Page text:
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Lerato Lodi’s Dikotlolo Tsa Mma Lodi in Morapedi: One Who Prays exhibition

 Lerato Lodi’s Dikotlolo Tsa Mma Lodi in Morapedi: One Who Prays exhibition

Dikotlolo and other belongings in Lerato Lodi’s Morapedi Exhibition

In photographs of our grandmothers, decades before our cries alerted Mother Nature of our arrival, if you look in their eyes you will find us in the corners. It is because our grandmothers exited the womb, entered the Earth and their bodies became entrances to life for our mothers that we have the privilege to be. Science says that our grandmothers’ womb are home to us. She teaches us that when our grandmothers carried our mothers, we were also given a home. We resided in a womb carried in a womb.

And it is because of this fact that we are all indebted to our grandmothers. If your grandmother loved singing, write songs, dance to them, let the world hear her music your voice. And if you were carried by a woman who was a storyteller, narrate, tell us about what lived in her mind. If your grandmother was a prayer warrior and defeated the devil in her war room, get on your knees.

An installation of Morapedi: The One Who Prays

We will tell our children of Lerato Lodi’s Morapedi: One Who Prays. A body of work that explores Lerato Lodi’s relationship with her grandmother and her grandmother’s belongings. We will tell them that the title of the solo exhibition feels like an introduction to the woman she learned from.

We think that her grandmother was the One Who Prays and by praying, birthed others who spend their own Earthly days praying. In other words, we believe that Morapedi is her grandmother. And that it is from this woman who prays that the installations within the body of work come. This is the Woman’s Work series of the exhibition that focuses on Lodi’s late grandmother’s dikotlolo and other belongings.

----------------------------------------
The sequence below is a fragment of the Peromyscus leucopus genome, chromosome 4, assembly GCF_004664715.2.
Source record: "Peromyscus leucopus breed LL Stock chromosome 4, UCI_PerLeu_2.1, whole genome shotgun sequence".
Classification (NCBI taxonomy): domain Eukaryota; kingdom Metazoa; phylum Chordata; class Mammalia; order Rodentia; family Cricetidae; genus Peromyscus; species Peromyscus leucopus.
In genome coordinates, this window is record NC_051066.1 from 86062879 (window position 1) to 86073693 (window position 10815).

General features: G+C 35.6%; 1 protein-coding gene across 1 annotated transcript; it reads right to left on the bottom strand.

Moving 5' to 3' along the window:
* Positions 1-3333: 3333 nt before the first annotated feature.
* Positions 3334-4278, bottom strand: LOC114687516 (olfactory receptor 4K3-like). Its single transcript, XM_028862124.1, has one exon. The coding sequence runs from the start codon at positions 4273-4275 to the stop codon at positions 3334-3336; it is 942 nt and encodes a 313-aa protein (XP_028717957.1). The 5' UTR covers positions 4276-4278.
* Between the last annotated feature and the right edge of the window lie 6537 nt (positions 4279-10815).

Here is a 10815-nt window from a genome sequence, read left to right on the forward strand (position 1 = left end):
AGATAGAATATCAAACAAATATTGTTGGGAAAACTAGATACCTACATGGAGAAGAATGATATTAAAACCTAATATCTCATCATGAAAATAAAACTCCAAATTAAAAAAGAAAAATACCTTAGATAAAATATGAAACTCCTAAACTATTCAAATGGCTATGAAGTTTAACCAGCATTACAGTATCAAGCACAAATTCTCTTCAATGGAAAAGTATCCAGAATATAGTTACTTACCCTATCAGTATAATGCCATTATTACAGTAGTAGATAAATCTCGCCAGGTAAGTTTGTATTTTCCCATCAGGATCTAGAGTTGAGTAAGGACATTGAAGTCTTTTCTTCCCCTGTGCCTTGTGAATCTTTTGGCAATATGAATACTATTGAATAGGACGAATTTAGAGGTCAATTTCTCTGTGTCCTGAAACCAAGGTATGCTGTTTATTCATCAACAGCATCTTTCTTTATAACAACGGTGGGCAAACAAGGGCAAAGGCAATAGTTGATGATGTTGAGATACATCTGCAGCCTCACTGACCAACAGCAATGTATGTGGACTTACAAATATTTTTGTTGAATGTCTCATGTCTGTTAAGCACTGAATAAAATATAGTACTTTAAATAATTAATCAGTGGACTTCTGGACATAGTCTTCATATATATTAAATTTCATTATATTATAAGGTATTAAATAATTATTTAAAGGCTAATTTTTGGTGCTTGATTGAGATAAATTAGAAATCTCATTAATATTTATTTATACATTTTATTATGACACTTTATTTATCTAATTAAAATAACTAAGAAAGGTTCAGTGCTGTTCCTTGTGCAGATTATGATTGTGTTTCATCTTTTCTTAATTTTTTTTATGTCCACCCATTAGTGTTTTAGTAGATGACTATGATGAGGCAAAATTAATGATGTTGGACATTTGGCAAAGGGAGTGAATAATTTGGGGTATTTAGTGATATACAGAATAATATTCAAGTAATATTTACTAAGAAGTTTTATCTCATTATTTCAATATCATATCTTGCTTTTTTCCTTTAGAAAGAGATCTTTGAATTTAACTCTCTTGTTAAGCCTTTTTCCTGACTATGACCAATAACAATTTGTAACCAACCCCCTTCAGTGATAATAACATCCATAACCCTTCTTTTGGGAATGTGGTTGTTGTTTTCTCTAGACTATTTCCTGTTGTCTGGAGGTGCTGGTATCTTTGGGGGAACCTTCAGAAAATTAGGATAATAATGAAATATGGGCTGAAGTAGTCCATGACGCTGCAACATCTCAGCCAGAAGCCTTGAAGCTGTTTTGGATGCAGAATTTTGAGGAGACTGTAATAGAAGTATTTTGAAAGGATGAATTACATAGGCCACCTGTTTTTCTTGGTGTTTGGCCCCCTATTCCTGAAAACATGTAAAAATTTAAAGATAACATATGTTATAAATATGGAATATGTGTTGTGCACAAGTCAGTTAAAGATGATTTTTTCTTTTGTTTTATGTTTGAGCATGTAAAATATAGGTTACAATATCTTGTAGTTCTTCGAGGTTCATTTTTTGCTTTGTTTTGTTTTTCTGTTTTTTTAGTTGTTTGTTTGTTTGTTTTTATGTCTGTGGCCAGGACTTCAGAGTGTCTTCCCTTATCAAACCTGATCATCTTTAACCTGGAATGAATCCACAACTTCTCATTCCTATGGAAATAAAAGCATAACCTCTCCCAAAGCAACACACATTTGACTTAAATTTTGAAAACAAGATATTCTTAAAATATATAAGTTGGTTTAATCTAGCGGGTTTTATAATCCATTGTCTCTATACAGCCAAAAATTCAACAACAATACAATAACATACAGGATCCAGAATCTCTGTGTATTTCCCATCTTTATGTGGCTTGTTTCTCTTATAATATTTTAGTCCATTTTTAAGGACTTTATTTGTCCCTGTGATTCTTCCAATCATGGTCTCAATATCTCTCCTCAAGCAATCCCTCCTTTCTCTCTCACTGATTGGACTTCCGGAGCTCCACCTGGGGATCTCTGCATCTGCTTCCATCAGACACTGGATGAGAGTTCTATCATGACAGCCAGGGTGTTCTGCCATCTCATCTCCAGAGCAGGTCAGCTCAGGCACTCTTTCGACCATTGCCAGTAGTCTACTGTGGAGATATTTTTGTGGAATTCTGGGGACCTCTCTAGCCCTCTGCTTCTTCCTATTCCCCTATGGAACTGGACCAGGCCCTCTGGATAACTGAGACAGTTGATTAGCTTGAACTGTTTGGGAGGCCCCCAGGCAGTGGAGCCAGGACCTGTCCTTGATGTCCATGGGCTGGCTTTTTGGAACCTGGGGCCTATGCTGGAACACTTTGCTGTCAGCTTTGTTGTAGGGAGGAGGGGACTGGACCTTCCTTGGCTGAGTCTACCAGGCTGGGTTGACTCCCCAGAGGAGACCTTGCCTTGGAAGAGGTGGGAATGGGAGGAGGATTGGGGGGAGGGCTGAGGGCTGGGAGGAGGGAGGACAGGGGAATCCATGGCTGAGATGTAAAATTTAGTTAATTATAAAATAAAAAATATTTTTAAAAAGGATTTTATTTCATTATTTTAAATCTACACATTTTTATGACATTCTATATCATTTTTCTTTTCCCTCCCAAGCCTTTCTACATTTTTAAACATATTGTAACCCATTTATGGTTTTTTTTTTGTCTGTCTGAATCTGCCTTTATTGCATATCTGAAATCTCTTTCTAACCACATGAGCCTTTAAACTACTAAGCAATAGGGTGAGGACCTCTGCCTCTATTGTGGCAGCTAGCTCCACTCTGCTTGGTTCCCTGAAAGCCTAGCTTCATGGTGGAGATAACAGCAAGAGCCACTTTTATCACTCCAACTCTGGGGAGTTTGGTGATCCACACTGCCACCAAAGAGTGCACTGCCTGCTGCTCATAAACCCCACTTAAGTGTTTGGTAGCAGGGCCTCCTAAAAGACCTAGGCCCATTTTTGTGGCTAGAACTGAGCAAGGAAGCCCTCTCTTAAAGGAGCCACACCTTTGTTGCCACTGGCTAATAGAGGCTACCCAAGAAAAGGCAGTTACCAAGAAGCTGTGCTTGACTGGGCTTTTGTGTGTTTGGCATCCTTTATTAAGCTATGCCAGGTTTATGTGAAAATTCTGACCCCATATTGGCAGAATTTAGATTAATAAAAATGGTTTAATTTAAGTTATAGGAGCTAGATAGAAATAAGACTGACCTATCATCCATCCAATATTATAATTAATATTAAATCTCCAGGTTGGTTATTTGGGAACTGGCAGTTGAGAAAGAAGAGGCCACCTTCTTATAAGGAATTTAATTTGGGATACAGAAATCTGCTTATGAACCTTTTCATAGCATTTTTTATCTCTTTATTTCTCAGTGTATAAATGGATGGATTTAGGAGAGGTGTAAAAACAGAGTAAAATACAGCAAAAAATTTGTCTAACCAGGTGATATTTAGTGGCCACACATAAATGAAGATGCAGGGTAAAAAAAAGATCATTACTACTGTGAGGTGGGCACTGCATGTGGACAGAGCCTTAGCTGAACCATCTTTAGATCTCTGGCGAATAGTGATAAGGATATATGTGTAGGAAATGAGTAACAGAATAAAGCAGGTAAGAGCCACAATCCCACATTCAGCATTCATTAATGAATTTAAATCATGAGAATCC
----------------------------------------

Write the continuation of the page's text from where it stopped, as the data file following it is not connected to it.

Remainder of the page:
Dikotlolo Tsa Mma Lodi
Nail Polish on Enamel
Our continuation of the story of Dikotlolo tsa Mma Lodi

In our continuation of telling our children about Lodi’s honour of what her grandmother passed down, we will teach them what she has taught us. Lodi has taught us to take care of what belongs to our grandmothers in the manner that they did. If our grandmothers were women who cleansed during their Earthly days, who attended mmereko with dikotlolo tse skoen, we should be those women too. Lodi is taking her grandmother’s belongings and sharing what they mean to her because her grandmother did too. We say this because one does not pass down something without intending for it to be taken care of. Why would one pass down something without instructions or the story of their relationship with it?

For Lodi, dikotlolo offer her a portal to her home.

Her encounters with dikotlolo come from mmereko that took place at her home. Dikotlolo that Lodi has installed in her body of work belonged to her grandmother and have since been passed down to those who come from her. Lodi expresses: ‘the bowls/objects belonged to my late grandmother Thalitha Winnie Lodi. In the setting of ‘mmereko’ (social and/or family gathering), I am fascinated by how this bowl and many other items are inherited/passed down to the woman in one’s family. In its domestic context, the bowls are not just functional but also have a sense of nostalgia to them.’

Do not just look at what belongs to your grandmother and see it as just that. Honour her because those belongings are a part of you. And if this is piece has not convinced you, enter Lodi’s exhibition here:

Tshedza Mashamba